Water trapped in rocks on the moon's surface probably originated mostly from streams of energetic particles blasted from the sun and not from cosmic impacts from comets, researchers say.

For years, scientists argued over whether the moon harbored water or not. Recent findings confirmed that water does exist on the moon, although its surface remains drier than any desert on Earth. NASA officials have suggested this water could one day help support colonies on the moon and missions to Mars and beyond.

It remained uncertain where all of this water came from. One possibility is that it was delivered by impacts from carbonaceous chondrites — meteorites that can be rich in water — and from comets. Another is that water formed on the moon after exposure to the solar wind — streams of high-energy particles from the sun. Atoms of hydrogen in the solar wind can react with oxygen trapped in moon rocks to form water. [Water on the Moon: The Search in Photos]

To help find out where lunar water came from, scientists analyzed 45 microscopic grains of dust that astronauts on NASA's Apollo 16 and 17 missions brought from the moon. They focused on levels of different isotopes of elements within these dust grains. Isotopes differ from each other in how many neutrons there are in their atoms — for instance, normal hydrogen atoms do not have any neutrons, while atoms of deuterium, an isotope of hydrogen, each possess one neutron. Water can be made with deuterium as well as with normal hydrogen.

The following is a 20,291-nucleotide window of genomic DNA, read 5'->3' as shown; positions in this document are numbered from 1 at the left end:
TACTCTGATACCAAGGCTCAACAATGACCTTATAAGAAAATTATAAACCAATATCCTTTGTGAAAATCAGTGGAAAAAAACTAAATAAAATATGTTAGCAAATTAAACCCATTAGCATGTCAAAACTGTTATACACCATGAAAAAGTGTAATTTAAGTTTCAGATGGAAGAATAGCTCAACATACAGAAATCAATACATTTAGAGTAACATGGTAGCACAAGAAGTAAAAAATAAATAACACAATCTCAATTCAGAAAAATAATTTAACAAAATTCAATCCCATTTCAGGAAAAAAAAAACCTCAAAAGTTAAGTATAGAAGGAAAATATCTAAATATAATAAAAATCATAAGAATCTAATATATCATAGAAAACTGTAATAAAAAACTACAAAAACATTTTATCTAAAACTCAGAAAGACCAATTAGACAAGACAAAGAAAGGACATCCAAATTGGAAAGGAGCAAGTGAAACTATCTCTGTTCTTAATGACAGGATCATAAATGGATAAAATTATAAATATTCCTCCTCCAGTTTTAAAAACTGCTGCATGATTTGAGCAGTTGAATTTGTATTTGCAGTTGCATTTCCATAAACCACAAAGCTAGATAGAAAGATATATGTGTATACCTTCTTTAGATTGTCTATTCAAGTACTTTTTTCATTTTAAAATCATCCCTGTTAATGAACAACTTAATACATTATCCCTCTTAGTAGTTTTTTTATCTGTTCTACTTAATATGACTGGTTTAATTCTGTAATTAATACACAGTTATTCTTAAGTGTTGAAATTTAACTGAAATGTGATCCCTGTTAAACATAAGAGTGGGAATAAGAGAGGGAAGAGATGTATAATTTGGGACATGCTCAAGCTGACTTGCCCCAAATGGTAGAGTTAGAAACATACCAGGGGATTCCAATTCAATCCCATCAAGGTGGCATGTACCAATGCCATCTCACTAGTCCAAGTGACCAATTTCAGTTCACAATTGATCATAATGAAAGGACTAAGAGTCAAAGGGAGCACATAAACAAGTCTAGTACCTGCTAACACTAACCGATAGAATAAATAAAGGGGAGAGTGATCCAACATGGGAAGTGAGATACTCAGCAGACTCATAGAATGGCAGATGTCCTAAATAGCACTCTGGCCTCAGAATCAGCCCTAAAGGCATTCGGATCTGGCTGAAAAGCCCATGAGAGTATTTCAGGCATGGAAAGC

The sun is naturally low in deuterium because its nuclear reactions quickly consume the isotope. All other bodies in the solar system possess relatively high levels of deuterium, remnants that existed in the nebula of gas and dust that gave birth to the solar system. By analyzing the ratio of deuterium to hydrogen in the water in moon dust, the researchers could deduce whether the water originated from the sun or elsewhere, such as chondrites.

One complicating factor in this analysis is that cosmic rays — high-energy particles from deep space — can generate deuterium when they slam into the moon. To account for how cosmic rays can influence deuterium levels on the moon, the scientists also looked at levels of lithium-6, an isotope of lithium that cosmic rays would also generate when they hit the moon. By examining the ratio of lithium-6 to normal lithium, the researchers deduced how often cosmic rays struck the moon and generated deuterium as well as lithium-6.

The researchers expected to find water from chondrites in the interiors of the lunar dust grains and water from both chondrites and the solar wind in the exteriors or rims of these grains. Surprisingly, the water in both the interiors and exteriors of these dust grains apparently originated mainly from the solar wind.

"We do not find any chondritic signature," lead study author Alice Stephant, a cosmochemist at the National Museum of Natural History in Paris, told Space.com.

These findings suggest that any water that cosmic impacts bring to the moon is not retained much. At most, an average of 15 percent of the hydrogen in lunar soil may come from chondritic water, the researchers said.

Stephant and her colleague, François Robert, detailed their findings online Oct. 6 in the journal Proceedings of the National Academy of Sciences.